Short of admitting to being bullish, Royal Caribbean Cruises executives gave an upbeat forecast for the rest of 2010 and 2011 on the company’s recent Q2 earnings call. The earnings guidance for Q3 is from $1.53 to $1.57 per share, and the guidance for the full year is from $2.25 to $2.35. “The year is progressing better than we expected it to,” said Richard Fain, chairman and CEO. “And the business is generally better both in this country and abroad.” RCL reported net income of $60.5 million, or $0.28 per share, on revenues of $1.6 billion for the second quarter ended June 30, 2010, compared to a loss of $35 million, or $0.16 per share, on revenues of $1.3 billion for the same period last year. The newest vessels are driving most of the year-over-year improvement, according to Brian Rice, executive vice president and CFO.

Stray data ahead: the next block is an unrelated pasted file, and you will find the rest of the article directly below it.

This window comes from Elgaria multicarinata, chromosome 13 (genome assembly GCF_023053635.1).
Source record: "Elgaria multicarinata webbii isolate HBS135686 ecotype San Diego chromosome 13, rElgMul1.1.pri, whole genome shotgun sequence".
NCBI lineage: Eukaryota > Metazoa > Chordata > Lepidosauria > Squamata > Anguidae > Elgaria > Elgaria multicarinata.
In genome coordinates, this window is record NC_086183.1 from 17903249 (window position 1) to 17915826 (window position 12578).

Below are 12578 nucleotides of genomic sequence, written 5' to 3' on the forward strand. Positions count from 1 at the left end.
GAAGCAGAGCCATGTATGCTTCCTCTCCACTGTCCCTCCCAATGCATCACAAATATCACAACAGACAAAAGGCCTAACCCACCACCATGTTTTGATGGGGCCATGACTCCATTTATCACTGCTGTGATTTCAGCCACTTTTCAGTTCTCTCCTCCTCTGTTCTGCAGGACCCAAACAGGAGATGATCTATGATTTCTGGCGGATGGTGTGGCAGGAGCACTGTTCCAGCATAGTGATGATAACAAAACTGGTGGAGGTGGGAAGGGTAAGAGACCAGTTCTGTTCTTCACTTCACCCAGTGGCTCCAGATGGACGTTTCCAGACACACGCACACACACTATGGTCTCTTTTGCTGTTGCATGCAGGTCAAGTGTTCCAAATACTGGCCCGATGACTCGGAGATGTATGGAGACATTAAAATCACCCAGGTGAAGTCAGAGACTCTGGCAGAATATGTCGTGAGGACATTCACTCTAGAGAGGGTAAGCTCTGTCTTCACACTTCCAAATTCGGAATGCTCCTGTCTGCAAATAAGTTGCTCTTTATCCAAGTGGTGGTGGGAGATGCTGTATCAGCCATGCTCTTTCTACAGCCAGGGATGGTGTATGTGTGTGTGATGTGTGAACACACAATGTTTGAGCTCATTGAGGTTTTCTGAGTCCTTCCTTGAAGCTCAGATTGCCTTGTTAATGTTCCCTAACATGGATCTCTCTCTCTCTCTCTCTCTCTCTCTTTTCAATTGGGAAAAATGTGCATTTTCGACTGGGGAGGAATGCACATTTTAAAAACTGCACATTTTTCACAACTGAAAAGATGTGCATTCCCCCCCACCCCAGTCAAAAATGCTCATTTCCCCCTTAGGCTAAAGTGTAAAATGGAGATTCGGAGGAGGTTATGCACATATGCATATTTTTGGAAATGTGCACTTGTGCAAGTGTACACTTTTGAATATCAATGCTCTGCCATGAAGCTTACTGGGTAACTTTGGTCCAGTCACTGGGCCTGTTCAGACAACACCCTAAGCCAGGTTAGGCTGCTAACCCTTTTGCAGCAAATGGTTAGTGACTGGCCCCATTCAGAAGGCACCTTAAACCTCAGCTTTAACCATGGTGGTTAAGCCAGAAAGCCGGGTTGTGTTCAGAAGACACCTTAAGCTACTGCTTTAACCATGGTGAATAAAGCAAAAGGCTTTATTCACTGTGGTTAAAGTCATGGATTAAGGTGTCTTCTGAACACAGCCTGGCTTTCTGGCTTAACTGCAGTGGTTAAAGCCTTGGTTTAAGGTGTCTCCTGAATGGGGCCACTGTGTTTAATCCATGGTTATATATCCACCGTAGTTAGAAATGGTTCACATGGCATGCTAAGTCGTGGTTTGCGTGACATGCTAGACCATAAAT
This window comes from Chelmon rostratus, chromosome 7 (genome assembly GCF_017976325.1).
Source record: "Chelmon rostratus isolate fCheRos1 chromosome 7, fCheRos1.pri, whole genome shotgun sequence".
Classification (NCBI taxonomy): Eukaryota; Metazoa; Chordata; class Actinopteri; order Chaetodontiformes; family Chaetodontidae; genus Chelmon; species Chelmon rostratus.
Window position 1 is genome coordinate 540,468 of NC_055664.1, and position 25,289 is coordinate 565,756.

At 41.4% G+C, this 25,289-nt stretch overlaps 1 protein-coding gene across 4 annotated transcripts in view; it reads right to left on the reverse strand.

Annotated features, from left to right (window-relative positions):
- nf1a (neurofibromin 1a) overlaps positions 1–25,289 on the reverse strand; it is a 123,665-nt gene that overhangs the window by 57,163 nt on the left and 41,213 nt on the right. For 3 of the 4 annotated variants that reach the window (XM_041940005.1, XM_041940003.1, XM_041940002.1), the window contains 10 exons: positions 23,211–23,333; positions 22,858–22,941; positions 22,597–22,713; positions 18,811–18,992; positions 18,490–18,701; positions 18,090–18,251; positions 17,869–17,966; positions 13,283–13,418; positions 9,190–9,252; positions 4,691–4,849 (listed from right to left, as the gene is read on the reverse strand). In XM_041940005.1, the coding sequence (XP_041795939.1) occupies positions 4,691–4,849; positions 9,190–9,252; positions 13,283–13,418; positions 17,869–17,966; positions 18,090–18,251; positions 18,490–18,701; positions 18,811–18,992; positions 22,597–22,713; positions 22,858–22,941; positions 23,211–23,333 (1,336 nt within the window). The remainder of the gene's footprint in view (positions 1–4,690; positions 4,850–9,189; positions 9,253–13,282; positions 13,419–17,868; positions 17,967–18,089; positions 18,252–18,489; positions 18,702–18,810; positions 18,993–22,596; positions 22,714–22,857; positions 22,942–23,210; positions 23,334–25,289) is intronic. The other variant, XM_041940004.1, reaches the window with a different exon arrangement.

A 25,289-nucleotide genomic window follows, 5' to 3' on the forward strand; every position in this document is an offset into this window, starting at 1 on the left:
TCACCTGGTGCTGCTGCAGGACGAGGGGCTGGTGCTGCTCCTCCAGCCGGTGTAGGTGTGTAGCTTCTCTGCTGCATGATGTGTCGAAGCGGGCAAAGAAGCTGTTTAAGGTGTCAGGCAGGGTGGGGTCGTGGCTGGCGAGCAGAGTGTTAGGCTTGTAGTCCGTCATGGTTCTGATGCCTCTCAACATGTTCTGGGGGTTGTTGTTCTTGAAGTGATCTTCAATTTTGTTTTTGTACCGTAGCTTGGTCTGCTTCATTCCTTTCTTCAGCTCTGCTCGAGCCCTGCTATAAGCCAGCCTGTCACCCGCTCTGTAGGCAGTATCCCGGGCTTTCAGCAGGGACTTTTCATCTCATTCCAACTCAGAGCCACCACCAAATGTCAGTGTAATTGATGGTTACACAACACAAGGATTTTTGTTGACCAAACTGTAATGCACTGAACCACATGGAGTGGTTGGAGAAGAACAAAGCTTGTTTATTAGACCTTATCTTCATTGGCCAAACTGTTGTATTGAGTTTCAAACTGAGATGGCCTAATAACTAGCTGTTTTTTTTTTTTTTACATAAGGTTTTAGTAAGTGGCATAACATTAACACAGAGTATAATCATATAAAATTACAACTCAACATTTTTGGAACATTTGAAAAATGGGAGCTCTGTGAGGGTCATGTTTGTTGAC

Norwegian Cruise Line has reported a loss of $14.9 million on revenues $478 million for the second quarter ended June 30, 2010, compared to net income of $15.4 million on revenues of $478.4 million for the second quarter last year. The net loss included a non-recurring charge of $33.1 million related to foreign exchange contracts associated with the financing of Norwegian Epic, according to Norwegian, without which, it would have posted net income of $18.2 million. “The results demonstrate that we are continuing to build momentum,” said Kevin Sheehan, CEO.
And there is more: The Cruise Ship Safety Bill has been signed into law; Hapag-Lloyd is returning to the Great Lakes; MSC confirms Fantastica; Carnival Australia joins the Asia Cruise Association; Holland America continues its Bermuda program in 2011; Costa Pacifica starts testing whale avoidance technology; and Carnival steps up its entertainment in response to Royal Caribbean and NCL.